Whirlpool (1934) Review

Proof That It’s Pre-Code:

  • The old man gets around, and I mean in a sense more than just ‘he goes from town to town with the carnival’.
  • Despite that it’s specifically not about it, there are some father/daughter undertones that are a bit creep-tastic.
  • Well, no one comes out and says organized crime is bad, per se.
  • A woman journalist. She’s not home minding the house or anything!
  • Suicide is the noble option. This would later be frowned upon.

Danny INDIFFERENTPicking up on what can be best called a strange theme for the last month of my life, I return once again to the carnival.  Like in Water for Elephants, we see carnival life is a sordid one, moving from town to town to try and find the biggest suckers and get out before they notice that their pockets are empty.

Whirlpool offers a far less romantic view than the other film, with Whirlpool perhaps getting the edge in authenticity since it, you know, was made in the 1930’s rather than just being set there.

But the film isn’t actually set in a carnival, nor is it in the prison that Buck Rankin (Jack Holt) finds himself in after a riot at the carnival leaves a man dead. Turns out that owning a carnival is apparently the equivalent of being the captain of a ship– if it goes down, you’re going with it.

Here is a whirlpool, btw.

Jack was in an unfortunate situation to begin with– he’d just decided to settle down with a nice girl the night before the bad news. And, wouldn’t you know it, he’d done that old line about promising to marry her in the morning. Now he’s been sentenced to twenty years and she’s going to deliver a bundle of joy in nine months.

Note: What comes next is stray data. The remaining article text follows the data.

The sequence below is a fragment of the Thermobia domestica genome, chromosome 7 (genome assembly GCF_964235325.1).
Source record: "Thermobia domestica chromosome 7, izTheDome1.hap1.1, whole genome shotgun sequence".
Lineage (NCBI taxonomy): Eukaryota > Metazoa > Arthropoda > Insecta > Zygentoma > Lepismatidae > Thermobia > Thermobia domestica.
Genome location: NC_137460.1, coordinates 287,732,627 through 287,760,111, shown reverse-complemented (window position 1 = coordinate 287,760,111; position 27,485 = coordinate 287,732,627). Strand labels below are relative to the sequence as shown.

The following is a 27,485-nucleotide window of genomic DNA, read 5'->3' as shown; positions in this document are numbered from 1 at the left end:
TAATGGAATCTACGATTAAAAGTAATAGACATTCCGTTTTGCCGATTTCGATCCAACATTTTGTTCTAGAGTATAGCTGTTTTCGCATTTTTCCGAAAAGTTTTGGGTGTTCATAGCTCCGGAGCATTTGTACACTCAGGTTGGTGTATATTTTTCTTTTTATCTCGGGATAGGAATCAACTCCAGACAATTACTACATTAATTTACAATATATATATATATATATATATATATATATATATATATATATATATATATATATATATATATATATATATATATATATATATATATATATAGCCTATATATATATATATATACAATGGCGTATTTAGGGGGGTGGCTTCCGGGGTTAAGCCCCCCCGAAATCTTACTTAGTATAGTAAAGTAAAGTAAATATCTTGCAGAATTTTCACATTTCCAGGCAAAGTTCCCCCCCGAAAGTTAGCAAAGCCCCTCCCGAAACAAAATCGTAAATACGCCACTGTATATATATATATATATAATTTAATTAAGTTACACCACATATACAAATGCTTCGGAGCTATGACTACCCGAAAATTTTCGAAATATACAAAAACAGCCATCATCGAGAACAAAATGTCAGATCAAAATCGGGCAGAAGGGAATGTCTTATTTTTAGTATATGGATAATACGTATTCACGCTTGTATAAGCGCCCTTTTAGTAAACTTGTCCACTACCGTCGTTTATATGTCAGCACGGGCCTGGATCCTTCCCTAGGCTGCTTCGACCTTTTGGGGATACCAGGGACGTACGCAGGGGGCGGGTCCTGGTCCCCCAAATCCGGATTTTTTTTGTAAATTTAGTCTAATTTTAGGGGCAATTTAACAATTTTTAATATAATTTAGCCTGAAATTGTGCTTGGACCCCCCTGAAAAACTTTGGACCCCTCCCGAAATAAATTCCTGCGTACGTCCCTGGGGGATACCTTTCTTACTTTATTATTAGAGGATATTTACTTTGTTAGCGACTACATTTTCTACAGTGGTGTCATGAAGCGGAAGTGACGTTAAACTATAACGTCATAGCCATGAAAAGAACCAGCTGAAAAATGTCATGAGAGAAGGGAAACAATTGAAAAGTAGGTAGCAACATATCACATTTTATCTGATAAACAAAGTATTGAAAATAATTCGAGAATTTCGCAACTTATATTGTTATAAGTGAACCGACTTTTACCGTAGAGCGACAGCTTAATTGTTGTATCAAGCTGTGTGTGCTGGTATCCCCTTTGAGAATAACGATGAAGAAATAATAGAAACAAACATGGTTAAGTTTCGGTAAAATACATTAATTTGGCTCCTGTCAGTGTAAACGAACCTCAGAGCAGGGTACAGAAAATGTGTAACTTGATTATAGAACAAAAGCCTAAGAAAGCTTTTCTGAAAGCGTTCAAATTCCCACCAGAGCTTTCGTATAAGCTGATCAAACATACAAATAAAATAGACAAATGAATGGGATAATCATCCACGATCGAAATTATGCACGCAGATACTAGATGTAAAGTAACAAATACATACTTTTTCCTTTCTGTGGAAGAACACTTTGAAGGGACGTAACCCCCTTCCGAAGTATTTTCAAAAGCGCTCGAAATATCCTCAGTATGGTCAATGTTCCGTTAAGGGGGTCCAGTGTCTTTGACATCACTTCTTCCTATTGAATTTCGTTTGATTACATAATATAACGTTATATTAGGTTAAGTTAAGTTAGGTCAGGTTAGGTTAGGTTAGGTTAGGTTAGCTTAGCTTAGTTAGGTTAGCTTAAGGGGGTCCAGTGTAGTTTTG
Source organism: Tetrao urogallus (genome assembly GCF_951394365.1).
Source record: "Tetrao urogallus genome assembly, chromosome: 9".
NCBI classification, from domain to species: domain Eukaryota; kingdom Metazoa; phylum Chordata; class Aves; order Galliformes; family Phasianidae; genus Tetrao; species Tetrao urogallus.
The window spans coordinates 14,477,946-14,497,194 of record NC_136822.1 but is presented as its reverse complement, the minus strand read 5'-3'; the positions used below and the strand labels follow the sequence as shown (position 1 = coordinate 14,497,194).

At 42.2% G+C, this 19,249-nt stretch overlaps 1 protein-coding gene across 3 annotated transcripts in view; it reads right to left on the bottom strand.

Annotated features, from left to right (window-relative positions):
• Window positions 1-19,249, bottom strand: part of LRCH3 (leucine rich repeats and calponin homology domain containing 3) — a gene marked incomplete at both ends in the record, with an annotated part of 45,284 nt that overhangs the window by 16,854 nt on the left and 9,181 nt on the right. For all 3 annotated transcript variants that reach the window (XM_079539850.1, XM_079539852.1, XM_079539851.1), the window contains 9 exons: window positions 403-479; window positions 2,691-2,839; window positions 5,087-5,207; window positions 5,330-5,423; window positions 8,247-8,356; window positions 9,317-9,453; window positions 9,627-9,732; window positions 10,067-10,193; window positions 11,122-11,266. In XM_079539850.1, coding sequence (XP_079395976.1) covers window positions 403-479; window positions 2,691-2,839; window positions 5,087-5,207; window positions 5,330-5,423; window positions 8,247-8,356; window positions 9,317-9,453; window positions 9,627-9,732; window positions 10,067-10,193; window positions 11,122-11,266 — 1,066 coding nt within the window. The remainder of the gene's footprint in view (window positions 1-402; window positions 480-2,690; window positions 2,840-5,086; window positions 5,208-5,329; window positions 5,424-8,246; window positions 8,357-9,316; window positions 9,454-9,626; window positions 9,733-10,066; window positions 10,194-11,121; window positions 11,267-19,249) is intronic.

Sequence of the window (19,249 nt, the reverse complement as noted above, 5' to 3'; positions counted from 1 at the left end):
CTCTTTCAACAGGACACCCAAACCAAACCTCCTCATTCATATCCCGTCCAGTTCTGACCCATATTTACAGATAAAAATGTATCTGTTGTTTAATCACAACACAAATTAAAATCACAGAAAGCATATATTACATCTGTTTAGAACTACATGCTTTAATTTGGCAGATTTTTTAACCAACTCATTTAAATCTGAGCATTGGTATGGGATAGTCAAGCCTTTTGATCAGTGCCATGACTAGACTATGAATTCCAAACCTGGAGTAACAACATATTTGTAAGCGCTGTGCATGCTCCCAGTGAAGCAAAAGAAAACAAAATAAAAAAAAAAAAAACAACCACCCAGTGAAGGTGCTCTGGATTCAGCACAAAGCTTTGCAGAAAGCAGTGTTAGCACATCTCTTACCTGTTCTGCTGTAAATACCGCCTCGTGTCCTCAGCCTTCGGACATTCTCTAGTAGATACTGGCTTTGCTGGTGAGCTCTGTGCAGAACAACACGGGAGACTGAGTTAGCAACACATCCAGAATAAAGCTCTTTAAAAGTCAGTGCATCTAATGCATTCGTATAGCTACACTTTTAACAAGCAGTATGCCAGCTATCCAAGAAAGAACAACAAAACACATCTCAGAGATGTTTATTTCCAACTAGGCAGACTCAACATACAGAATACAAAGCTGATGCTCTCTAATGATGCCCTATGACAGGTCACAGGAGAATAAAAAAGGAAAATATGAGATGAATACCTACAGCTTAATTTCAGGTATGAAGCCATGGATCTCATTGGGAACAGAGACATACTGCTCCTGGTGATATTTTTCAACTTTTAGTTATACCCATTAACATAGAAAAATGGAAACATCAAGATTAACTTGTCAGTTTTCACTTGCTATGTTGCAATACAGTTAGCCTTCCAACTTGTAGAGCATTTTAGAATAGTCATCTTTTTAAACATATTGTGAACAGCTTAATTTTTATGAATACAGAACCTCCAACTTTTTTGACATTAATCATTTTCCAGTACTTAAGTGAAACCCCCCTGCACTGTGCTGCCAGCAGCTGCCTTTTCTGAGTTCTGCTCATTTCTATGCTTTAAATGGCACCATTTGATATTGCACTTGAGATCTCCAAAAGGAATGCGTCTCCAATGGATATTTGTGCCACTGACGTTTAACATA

Jack does what any reasonable man would do and fakes his own death from behind the bars– one faked letter from the warden would do it. The girl buys it, and the chunk of the movie is set twenty years later. Jack leaves prison and joins up with the underworld with the same effort one would expend to join the Columbia Music House.

Meanwhile, his little girl has grown up with a judge as a stepfather and the unfortunate life choice to become a journalist. As fate and/or hacky screenwriting would have it, she ends up getting assigned a piece on the old man himself. They reunite and– realizing they only have a limited time before dad’s underworld connections will be catching up with him– spend all of their time together, much to the irk of their various friends and lovers.

I hate spending a great deal of time describing a plot in my reviews, and often find out that when I’m doing it, it’s either because the plot is hilariously complicated or I haven’t got much to say about the movie itself. This is a pretty heady combination or two; hell, I took a screenshot of a whirlpool. Trust me, I know how boring that looks.

The majority of this hour long film is the father and daughter rediscovering each other, and I won’t lie and pretend that it’s all tears, hugs, and kisses. Or even that it’s sordid, odd, and filled with incestuous undertones.

Even though it kinda sorta is.

The movie is careful to try and turn a blind eye to such drama, but, as Freud would say, “Look, it sure seems like they want to bone.”

Jean Arthur plays the daughter; she’s a husky voiced impresario who never seems that comfortable in a straight melodrama. She’s actress with a lot of depth that’s handed a teacup here and told to go for it.

All in all, Whirlpool is a silly experience that has no real moral. The obvious one is to cherish all the moments you spend with your loved ones. The other is that when you’re cherishing those moments, be careful how you present it to other people, lest everyone expect your children to have flippers.


Danny lives outside Tokyo, Japan, with his lovely wife, adorable daughter, and two yappy dogs. He blogs bi-weekly at pre-code.com, a website dedicated to Hollywood films from 1930 to 1934, and can be found on Twitter @PreCodeDotCom.

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